anonymous
  • anonymous
Alternating Series. Determine if Sigma (n=1 to infinity) of (-1)^n (2n/15n+1) converges. I know that we take the limit of (2n/15n+1) as n approaches infinity. But; I'm not sure what to do since we get infinity/infinity when we take the limit...
Mathematics
  • Stacey Warren - Expert brainly.com
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SOLVED
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katieb
  • katieb
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amistre64
  • amistre64
convergence looks at the ration of next/now to see how fast it goes to zero
amistre64
  • amistre64
but it helps if a read it right
amistre64
  • amistre64
we can determine this from the horizontal asymptote i believe

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amistre64
  • amistre64
2n/(15n+1) , for larger and larger value of n looks more like: 2n/15n would you agree?
anonymous
  • anonymous
Absolutely! !!
anonymous
  • anonymous
So now we have an (An) and (bn) to try the limit comparison test?
amistre64
  • amistre64
then for large value of n. this limits out to 2/15
amistre64
  • amistre64
we dont even need to do a limit comparison test since this thing doesnt even go to zero
amistre64
  • amistre64
if the limit of the function doesnt go to zero, it diverges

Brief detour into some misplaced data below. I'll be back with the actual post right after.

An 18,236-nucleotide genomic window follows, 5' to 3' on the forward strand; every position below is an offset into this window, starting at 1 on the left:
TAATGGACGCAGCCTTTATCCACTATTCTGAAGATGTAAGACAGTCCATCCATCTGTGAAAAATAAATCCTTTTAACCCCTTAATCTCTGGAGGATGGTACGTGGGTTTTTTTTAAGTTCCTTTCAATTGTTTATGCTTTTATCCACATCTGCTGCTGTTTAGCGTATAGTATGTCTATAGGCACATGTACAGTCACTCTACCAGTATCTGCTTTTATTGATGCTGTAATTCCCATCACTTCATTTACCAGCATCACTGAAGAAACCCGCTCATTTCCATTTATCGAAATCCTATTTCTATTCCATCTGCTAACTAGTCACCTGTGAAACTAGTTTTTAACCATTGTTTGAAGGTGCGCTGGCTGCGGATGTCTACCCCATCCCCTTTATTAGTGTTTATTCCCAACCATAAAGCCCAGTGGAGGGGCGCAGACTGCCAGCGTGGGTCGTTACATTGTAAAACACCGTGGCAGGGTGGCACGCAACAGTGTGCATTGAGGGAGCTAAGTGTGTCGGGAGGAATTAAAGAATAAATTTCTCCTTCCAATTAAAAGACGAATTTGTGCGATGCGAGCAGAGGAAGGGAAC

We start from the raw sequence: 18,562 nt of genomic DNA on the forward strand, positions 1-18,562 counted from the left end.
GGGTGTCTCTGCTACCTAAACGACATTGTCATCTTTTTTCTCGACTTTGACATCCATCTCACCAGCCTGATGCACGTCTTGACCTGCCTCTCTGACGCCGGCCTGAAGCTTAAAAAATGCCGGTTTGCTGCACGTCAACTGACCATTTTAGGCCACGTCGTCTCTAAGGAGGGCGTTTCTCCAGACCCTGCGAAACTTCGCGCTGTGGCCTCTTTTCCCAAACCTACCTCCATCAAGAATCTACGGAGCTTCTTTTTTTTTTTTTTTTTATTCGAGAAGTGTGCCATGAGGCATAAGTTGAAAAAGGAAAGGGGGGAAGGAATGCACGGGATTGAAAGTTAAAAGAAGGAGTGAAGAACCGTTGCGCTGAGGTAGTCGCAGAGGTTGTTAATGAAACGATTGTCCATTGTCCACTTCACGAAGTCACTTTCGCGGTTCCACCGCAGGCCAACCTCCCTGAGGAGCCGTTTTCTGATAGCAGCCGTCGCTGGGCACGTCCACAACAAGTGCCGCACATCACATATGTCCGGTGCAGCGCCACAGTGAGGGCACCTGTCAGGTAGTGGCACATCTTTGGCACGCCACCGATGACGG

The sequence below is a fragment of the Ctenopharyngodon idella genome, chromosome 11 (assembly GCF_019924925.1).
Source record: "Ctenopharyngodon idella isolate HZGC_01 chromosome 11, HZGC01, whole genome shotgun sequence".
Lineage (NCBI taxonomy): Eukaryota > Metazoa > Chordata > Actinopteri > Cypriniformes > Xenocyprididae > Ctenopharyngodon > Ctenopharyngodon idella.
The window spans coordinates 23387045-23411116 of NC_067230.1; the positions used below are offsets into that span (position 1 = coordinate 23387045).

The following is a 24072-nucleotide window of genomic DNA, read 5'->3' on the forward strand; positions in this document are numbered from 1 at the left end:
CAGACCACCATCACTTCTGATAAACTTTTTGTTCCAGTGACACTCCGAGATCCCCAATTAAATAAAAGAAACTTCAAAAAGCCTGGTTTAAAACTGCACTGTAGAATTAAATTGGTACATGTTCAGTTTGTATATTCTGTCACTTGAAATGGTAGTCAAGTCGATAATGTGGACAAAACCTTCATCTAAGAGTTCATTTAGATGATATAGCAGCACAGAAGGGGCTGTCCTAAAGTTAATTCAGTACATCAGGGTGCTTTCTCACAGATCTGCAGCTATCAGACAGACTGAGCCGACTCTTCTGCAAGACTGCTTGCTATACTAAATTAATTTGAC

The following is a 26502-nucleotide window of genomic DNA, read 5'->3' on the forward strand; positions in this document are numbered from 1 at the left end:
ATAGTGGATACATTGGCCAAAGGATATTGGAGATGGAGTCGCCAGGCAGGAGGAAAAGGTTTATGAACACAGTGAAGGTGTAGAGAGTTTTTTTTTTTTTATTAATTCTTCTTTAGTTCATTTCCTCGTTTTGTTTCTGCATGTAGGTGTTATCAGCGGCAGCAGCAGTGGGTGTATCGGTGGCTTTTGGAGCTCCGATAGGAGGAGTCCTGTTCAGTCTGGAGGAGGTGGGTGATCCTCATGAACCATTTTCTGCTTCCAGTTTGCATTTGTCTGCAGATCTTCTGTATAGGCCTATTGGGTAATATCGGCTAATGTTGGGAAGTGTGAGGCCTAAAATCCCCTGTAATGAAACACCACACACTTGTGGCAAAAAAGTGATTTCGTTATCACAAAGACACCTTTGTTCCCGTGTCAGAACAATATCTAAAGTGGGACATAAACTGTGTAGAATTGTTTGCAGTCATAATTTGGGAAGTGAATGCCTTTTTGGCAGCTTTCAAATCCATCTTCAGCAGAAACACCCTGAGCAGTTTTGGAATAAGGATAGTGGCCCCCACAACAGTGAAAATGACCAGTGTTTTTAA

anonymous
  • anonymous
Oooo OK!
anonymous
  • anonymous
Could we also use L'Hopital's rule since we get an indeterminate form of infinity/infinity? Which would then give us that 2/15?
amistre64
  • amistre64
no need, but yes, you could if you got bored enough to carry it on :)
anonymous
  • anonymous
YES!
anonymous
  • anonymous
I think it might be a little different since it is an alternating sequence. Consider this.\[\sum_{n=1}^{\infty}(-1)^n (2n/(15n+1))=\sum_{k=1}^{\infty}(-\frac{4k-2}{30k-14}+\frac{4k}{30k+1})\]
anonymous
  • anonymous
The first term is the 2k-1 term, corresponding with the odd values of n (which are all negative), while the second term is the 2k term that corresponds to the even values of n.
anonymous
  • anonymous
Continuing....\[=\sum_{k=1}^{\infty})\frac{(2-4k)(30k+1)+4k(30k-14)}{(30k-14)(30k+1)}\]
anonymous
  • anonymous
\[=\sum_{k=1}^{\infty}\frac{-120k^2+56k+2+120k-56k}{900k^2-390k-14}=\sum_{k=1}^{\infty}\frac{2}{900k^2-390k-14}\]
anonymous
  • anonymous
Pretty sure that converges.
anonymous
  • anonymous
Certainly, if the series is not alternating, it diverges, but since it alternates it will converge.
anonymous
  • anonymous
@squirefreak Take a look at my work on your problem. I came to a different conclusion.

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